The fate of 200 students selected for two proposed medical courses in two hospitals of the state will be decided within 10 days.
Calcutta High Court on Friday asked the Medical Council of India (MCI) to reconsider the plea of the West Bengal government regarding the opening of two medical courses — one at SSKM Hospital in Calcutta and the other at a Midnapore hospital — within a week and to make a fresh recommendation to the Union government.
The court also directed the central government to give its permission in this regard within three days of receiving the MCI recommendation.
Justice Bhaskar Bhattacharjee, on Friday, also allowed the state government to extend the time limit for admission to the courses from September 30 to November 30.
On the basis of the order, the state government announced dates for counselling. Candidates who have qualified for the million-rupee seats, as well as those from the Scheduled Castes panel of the Joint Entrance Examination, must be present at the general lecture hall of the Medical College and Hospital on November 16 at 10 am.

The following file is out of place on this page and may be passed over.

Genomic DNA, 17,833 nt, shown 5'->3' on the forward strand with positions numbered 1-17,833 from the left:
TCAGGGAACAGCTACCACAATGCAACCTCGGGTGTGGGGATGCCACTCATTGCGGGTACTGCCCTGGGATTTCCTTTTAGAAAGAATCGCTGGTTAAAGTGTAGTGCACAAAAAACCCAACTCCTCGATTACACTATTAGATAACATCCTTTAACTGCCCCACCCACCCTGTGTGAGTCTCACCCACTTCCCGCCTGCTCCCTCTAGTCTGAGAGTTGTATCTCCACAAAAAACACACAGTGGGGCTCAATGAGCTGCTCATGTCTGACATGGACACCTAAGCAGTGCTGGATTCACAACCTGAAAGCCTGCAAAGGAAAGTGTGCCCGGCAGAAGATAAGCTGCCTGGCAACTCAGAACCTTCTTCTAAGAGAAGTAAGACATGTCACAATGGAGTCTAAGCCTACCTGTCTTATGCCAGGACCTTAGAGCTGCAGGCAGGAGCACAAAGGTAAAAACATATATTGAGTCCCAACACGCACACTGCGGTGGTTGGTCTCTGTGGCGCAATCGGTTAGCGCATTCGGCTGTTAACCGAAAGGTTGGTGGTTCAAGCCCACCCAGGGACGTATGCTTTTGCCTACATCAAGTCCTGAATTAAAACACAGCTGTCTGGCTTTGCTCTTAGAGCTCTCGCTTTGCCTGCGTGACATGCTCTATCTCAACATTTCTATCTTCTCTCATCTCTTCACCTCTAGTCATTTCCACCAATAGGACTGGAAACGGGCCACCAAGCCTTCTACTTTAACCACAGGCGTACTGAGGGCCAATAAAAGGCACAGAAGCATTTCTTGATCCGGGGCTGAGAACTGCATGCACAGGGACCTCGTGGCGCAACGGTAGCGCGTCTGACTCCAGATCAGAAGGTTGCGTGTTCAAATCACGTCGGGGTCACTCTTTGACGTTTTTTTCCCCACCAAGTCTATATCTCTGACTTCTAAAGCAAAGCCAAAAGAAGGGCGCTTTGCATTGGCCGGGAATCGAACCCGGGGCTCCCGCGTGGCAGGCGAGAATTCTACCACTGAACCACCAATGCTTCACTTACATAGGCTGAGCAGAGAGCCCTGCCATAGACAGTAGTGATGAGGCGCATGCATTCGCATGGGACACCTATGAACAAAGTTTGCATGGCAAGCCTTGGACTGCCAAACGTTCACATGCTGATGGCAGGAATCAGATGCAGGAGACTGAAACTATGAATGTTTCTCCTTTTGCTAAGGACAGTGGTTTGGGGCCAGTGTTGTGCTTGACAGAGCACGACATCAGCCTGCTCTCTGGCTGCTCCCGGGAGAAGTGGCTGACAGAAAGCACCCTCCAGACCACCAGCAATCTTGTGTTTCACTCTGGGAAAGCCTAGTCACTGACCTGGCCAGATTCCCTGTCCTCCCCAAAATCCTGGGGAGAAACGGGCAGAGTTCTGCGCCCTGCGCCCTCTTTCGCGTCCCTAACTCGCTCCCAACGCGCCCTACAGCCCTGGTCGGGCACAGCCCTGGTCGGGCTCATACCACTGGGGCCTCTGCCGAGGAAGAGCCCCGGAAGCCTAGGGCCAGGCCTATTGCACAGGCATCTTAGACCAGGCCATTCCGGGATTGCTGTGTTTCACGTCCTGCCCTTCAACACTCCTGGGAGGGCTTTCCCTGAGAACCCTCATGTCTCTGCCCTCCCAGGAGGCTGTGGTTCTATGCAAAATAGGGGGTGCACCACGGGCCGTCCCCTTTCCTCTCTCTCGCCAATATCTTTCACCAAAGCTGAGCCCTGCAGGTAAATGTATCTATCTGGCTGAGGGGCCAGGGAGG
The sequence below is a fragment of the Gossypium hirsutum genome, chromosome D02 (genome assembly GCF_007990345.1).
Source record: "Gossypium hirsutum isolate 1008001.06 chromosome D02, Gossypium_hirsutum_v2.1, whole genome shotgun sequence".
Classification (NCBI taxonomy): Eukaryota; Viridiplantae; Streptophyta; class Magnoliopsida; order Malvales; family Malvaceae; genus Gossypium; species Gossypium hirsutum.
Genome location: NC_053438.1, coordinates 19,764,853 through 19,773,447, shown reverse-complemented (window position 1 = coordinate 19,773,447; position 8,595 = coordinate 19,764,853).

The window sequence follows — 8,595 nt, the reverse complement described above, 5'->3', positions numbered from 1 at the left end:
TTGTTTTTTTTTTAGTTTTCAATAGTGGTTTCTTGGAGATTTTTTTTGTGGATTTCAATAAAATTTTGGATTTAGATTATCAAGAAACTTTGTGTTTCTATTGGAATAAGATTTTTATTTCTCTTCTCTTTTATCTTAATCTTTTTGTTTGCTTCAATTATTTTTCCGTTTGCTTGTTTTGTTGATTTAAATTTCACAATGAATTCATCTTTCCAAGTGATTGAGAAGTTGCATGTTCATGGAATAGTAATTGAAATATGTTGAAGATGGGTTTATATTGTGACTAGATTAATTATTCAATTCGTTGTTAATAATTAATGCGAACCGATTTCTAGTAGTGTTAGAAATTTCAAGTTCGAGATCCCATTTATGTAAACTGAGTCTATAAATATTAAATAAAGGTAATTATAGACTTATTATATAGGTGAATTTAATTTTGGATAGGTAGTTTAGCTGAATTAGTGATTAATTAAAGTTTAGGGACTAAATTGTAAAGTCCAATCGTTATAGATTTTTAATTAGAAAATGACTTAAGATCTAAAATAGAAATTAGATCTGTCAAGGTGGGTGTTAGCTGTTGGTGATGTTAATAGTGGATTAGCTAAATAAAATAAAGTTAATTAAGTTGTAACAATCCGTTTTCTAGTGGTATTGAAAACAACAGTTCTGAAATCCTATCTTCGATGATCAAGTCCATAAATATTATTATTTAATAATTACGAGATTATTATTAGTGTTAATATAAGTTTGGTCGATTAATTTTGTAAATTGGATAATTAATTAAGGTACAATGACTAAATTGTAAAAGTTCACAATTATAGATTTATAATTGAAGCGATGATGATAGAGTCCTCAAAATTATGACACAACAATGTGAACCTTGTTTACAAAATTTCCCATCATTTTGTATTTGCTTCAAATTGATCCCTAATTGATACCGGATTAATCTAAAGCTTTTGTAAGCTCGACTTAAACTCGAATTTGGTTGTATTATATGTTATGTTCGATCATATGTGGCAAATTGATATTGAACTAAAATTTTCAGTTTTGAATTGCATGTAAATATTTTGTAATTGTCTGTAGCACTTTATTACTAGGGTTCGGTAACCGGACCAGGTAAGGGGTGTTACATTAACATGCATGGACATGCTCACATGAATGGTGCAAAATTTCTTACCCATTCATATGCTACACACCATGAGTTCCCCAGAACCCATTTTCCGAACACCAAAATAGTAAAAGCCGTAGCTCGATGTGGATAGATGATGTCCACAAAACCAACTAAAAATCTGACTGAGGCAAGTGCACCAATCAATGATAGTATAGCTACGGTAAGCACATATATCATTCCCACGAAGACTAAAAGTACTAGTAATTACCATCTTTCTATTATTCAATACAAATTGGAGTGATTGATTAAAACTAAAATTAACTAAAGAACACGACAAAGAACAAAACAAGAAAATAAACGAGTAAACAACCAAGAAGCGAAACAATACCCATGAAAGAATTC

“Counselling does not mean we are assuring admission. There can be no admission unless the government issues a letter of admission. We are just taking the process a step further,” director of health services C.R. Maity said at Writers’ Buildings.
The court order followed a petition by the state government alleging that the MCI had illegally disallowed it from launching the medical courses. Appearing for the state, advocate-general Balai Ray told the court the council was citing “illogical reasons” to thwart the move.
“According to the council, the government, before launching the course, should ensure hostel accommodation for the students. In SSKM Hospital, we can accommodate 62 students of the 100 in the course. Then, there are many students who do not want to stay in a hostel,” Ray said.
Another point of contention was the number of patients in SSKM. As per norm, the patient: student ratio should be 8:1. The MCI’s contention is that SSKM is overcrowded with patients. The advocate-general said all infrastructure was in place, students had been selected and the government was awaiting only the necessary approval.
Ajit Panja, on behalf of the students selected for the course, supported the government and told the court the MCI decision was “step-motherly” towards the state. The government had fixed September 30 as the last date for admission to the course. The court, in view of Friday’s order, allowed an extension up to November 30, if necessary.